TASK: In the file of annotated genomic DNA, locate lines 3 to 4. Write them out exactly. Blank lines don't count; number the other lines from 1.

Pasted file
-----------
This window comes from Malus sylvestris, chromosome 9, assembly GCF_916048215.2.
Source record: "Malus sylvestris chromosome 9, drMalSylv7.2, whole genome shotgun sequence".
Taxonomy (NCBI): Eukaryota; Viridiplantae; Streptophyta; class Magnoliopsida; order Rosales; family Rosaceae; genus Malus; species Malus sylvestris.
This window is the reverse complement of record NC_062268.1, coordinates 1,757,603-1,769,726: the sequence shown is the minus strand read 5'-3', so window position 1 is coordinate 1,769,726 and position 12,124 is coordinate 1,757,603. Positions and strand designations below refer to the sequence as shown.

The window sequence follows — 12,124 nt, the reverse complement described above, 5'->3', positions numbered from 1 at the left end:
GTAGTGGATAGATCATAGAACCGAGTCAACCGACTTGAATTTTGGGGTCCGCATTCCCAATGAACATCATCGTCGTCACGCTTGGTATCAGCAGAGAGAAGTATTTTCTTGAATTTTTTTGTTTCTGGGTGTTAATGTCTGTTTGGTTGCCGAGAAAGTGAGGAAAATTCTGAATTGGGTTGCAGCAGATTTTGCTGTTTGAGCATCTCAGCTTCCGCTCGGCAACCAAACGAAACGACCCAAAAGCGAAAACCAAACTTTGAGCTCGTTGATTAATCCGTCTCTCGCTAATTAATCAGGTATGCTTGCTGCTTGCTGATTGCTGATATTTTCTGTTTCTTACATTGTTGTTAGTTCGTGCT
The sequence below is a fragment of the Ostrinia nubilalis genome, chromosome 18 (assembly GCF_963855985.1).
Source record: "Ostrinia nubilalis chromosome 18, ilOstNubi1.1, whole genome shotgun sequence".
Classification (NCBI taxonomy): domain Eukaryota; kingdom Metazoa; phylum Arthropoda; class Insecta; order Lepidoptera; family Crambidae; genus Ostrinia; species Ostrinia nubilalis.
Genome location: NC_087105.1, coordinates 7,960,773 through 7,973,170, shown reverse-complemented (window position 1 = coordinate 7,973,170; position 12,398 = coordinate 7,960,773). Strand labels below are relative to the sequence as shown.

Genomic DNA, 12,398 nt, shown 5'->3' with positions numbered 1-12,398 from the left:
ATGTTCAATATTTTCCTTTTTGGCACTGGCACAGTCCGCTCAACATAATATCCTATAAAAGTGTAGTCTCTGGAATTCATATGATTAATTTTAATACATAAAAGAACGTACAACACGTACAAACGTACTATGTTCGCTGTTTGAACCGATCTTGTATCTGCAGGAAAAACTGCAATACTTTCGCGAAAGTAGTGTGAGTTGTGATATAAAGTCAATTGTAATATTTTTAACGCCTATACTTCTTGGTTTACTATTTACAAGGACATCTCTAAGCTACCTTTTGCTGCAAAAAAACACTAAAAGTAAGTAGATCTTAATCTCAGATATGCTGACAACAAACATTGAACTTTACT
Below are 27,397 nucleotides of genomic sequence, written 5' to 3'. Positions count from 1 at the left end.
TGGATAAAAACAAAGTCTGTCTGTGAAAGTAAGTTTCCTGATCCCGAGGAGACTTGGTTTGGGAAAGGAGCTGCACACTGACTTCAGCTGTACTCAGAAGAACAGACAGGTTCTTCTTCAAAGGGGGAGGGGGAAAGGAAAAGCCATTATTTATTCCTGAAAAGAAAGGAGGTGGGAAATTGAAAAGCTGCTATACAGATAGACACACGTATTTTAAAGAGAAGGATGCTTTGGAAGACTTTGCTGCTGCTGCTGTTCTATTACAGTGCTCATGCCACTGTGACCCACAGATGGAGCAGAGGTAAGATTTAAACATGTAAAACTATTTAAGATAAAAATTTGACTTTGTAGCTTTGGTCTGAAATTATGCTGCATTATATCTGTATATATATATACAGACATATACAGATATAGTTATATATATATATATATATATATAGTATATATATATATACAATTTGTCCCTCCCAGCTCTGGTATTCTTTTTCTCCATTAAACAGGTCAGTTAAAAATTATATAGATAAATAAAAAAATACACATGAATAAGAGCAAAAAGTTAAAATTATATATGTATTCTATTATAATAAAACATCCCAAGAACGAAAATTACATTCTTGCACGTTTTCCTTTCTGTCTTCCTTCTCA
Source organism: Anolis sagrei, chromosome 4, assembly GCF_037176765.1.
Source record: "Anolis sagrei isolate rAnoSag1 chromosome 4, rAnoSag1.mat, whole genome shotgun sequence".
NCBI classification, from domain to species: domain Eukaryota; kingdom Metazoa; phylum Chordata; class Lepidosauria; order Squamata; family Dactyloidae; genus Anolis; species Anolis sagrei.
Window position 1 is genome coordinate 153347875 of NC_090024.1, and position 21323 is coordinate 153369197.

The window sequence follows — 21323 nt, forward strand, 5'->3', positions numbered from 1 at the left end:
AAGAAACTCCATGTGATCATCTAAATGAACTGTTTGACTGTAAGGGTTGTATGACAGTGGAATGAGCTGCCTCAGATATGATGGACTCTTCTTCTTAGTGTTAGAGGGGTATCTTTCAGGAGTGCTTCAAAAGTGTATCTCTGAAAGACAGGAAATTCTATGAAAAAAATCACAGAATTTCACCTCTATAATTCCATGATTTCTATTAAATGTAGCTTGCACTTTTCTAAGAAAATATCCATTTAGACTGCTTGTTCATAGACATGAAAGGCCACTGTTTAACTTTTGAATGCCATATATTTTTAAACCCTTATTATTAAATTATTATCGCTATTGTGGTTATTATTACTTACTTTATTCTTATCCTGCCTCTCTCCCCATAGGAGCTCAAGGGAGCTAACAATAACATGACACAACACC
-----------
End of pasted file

Taxonomy (NCBI): Eukaryota; Viridiplantae; Streptophyta; class Magnoliopsida; order Rosales; family Rosaceae; genus Malus; species Malus sylvestris.
This window is the reverse complement of record NC_062268.1, coordinates 1,757,603-1,769,726: the sequence shown is the minus strand read 5'-3', so window position 1 is coordinate 1,769,726 and position 12,124 is coordinate 1,757,603. Positions and strand designations below refer to the sequence as shown.